Nearly 25% of NYC Tests Positive for Coronavirus Antibodies

Nearly 25% of NYC Tests Positive for Coronavirus Antibodies

In the context of the U.S., the coronavirus is the New York City virus. At one point the city was responsible for nearly half of the nation’s cases, though that has since fallen to just over a third as daily cases have begun declining there.

The city was particularly hit hard as NYC Mayor Bill de Blasio initially effectively encouraged his citizens to ignore the virus, and blew off suggestions from advisers to restrict activity (which is extremely important for a city with 67,000 people per square mile – as opposed to a state like Colorado that has only 55 people per square mile). According to the former head of the CDC, New York’s death toll would be 50-80% lower without de Blasio’s incompetence.

As hard as it is to find good news out of New York (and particularly NYC), antibody testing has been revealing that a large share of the population has already contracted the virus, and were asymptomatic, meaning that the future spread within the city won’t be as fatal as expected.

According to CBS New York:

 Gov. Andrew Cuomo said Monday that the number of statewide random antibody tests has expanded to 7,500, which reveals a better picture of the extent of coronavirus spread in New York.

Cuomo said 14.9% of those tested statewide tested positive for COVID-19 antibodies, which is up from the initial 13.9% statewide when a previous sample of 3,000 people was done on April 22. Cuomo said the 1% increase is statistically in the margin of error.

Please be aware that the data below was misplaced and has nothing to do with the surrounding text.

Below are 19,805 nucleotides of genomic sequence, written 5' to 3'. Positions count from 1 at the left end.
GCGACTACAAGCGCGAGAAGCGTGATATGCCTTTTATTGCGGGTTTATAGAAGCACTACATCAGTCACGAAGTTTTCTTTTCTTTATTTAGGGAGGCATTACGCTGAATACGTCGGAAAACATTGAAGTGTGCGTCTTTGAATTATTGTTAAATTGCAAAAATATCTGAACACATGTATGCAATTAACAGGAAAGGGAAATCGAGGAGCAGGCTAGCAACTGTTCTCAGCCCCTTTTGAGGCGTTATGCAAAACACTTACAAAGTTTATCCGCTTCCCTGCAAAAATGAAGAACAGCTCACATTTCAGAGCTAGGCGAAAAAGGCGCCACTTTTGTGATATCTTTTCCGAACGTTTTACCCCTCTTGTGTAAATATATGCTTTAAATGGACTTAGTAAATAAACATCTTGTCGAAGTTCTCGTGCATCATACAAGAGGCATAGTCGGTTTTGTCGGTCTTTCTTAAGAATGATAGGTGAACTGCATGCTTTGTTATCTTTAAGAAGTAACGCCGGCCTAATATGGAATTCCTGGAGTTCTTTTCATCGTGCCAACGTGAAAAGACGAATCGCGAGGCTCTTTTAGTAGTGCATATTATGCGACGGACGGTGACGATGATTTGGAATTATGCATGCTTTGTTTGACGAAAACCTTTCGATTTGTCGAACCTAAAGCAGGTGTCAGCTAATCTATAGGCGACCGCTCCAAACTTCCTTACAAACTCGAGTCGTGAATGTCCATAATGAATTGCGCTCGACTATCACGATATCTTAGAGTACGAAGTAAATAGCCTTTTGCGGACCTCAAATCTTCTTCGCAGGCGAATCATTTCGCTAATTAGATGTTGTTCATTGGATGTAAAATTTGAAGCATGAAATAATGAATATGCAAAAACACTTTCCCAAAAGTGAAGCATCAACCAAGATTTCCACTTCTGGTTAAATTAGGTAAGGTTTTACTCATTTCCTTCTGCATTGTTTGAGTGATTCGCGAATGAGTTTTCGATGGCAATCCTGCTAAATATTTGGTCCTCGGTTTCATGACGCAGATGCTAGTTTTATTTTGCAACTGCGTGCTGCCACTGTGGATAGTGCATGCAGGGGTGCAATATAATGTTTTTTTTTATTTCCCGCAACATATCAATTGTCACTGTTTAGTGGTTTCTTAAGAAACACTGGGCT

Regionally, the results suggest:

  • 24.7% positive in New York City

  • 15.1% positive in Westchester/Rockland

  • 14.4% positive on Long Island

  • 3.2% positive in the rest of the state

Of course, none of this is to downplay the immense damage the virus has inflicted on the state and city so far.

Roughly 0.1% of the entire state of New York has died of the coronavirus, which would equal 330,000 deaths if extrapolated on a national basis (and that’s assuming the virus doesn’t kill any more New Yorkers after I finish writing this sentence, which is an impossible assumption). The 0.1% figure is likely an understatement too, as in NYC (where most of NY’s coronavirus deaths are concentrated) total excess mortalities are 4,000 higher than the number of excess mortalities attributable to coronavirus. If the popular claim that other causes of death were wrongly being counted as coronavirus deaths (to any significant degree) we would expect the opposite to be true.

On the other hand, the rest of the country has nowhere near the population density as NYC, so it’s hard to extrapolate out reliably, and current models project 74k deaths nationwide by early August.

What these antibody statistics do mean however is that there will be far less future pain than initially believed in the city hit worst by the virus. It’s too bad de Blasio let it get this bad in the first place.

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